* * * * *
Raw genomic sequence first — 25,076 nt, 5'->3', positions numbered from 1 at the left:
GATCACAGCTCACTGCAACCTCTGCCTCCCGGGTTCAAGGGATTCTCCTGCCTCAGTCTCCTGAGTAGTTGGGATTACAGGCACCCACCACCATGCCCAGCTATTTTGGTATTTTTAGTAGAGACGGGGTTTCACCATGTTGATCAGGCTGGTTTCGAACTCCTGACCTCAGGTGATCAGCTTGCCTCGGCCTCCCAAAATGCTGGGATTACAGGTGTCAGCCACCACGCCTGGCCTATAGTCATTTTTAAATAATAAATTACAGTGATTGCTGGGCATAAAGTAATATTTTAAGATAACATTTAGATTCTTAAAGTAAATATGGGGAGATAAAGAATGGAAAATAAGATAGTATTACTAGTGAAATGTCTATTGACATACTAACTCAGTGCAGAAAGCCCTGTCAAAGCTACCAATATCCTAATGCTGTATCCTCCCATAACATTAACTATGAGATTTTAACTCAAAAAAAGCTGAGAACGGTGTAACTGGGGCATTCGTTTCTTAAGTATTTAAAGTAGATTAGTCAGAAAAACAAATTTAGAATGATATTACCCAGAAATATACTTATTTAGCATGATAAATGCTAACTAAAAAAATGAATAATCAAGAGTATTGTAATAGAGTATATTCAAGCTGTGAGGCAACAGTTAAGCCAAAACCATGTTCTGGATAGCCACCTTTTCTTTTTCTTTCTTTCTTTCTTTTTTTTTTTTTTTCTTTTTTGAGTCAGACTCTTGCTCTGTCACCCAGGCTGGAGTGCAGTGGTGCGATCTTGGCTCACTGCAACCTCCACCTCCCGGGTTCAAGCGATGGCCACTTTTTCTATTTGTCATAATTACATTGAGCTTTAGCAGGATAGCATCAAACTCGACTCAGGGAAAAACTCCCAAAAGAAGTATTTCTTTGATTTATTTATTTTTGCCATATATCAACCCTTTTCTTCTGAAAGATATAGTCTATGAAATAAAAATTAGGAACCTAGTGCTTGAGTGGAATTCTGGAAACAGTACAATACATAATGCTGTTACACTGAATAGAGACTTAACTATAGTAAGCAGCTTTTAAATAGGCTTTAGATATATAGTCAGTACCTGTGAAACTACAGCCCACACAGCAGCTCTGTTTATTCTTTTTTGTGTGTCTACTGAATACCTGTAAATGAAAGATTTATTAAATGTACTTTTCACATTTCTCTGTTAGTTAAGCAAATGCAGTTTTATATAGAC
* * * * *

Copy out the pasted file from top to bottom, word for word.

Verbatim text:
Raw genomic sequence first — 25,076 nt, 5'->3', positions numbered from 1 at the left:
GATCACAGCTCACTGCAACCTCTGCCTCCCGGGTTCAAGGGATTCTCCTGCCTCAGTCTCCTGAGTAGTTGGGATTACAGGCACCCACCACCATGCCCAGCTATTTTGGTATTTTTAGTAGAGACGGGGTTTCACCATGTTGATCAGGCTGGTTTCGAACTCCTGACCTCAGGTGATCAGCTTGCCTCGGCCTCCCAAAATGCTGGGATTACAGGTGTCAGCCACCACGCCTGGCCTATAGTCATTTTTAAATAATAAATTACAGTGATTGCTGGGCATAAAGTAATATTTTAAGATAACATTTAGATTCTTAAAGTAAATATGGGGAGATAAAGAATGGAAAATAAGATAGTATTACTAGTGAAATGTCTATTGACATACTAACTCAGTGCAGAAAGCCCTGTCAAAGCTACCAATATCCTAATGCTGTATCCTCCCATAACATTAACTATGAGATTTTAACTCAAAAAAAGCTGAGAACGGTGTAACTGGGGCATTCGTTTCTTAAGTATTTAAAGTAGATTAGTCAGAAAAACAAATTTAGAATGATATTACCCAGAAATATACTTATTTAGCATGATAAATGCTAACTAAAAAAATGAATAATCAAGAGTATTGTAATAGAGTATATTCAAGCTGTGAGGCAACAGTTAAGCCAAAACCATGTTCTGGATAGCCACCTTTTCTTTTTCTTTCTTTCTTTCTTTTTTTTTTTTTTTCTTTTTTGAGTCAGACTCTTGCTCTGTCACCCAGGCTGGAGTGCAGTGGTGCGATCTTGGCTCACTGCAACCTCCACCTCCCGGGTTCAAGCGATGGCCACTTTTTCTATTTGTCATAATTACATTGAGCTTTAGCAGGATAGCATCAAACTCGACTCAGGGAAAAACTCCCAAAAGAAGTATTTCTTTGATTTATTTATTTTTGCCATATATCAACCCTTTTCTTCTGAAAGATATAGTCTATGAAATAAAAATTAGGAACCTAGTGCTTGAGTGGAATTCTGGAAACAGTACAATACATAATGCTGTTACACTGAATAGAGACTTAACTATAGTAAGCAGCTTTTAAATAGGCTTTAGATATATAGTCAGTACCTGTGAAACTACAGCCCACACAGCAGCTCTGTTTATTCTTTTTTGTGTGTCTACTGAATACCTGTAAATGAAAGATTTATTAAATGTACTTTTCACATTTCTCTGTTAGTTAAGCAAATGCAGTTTTATATAGAC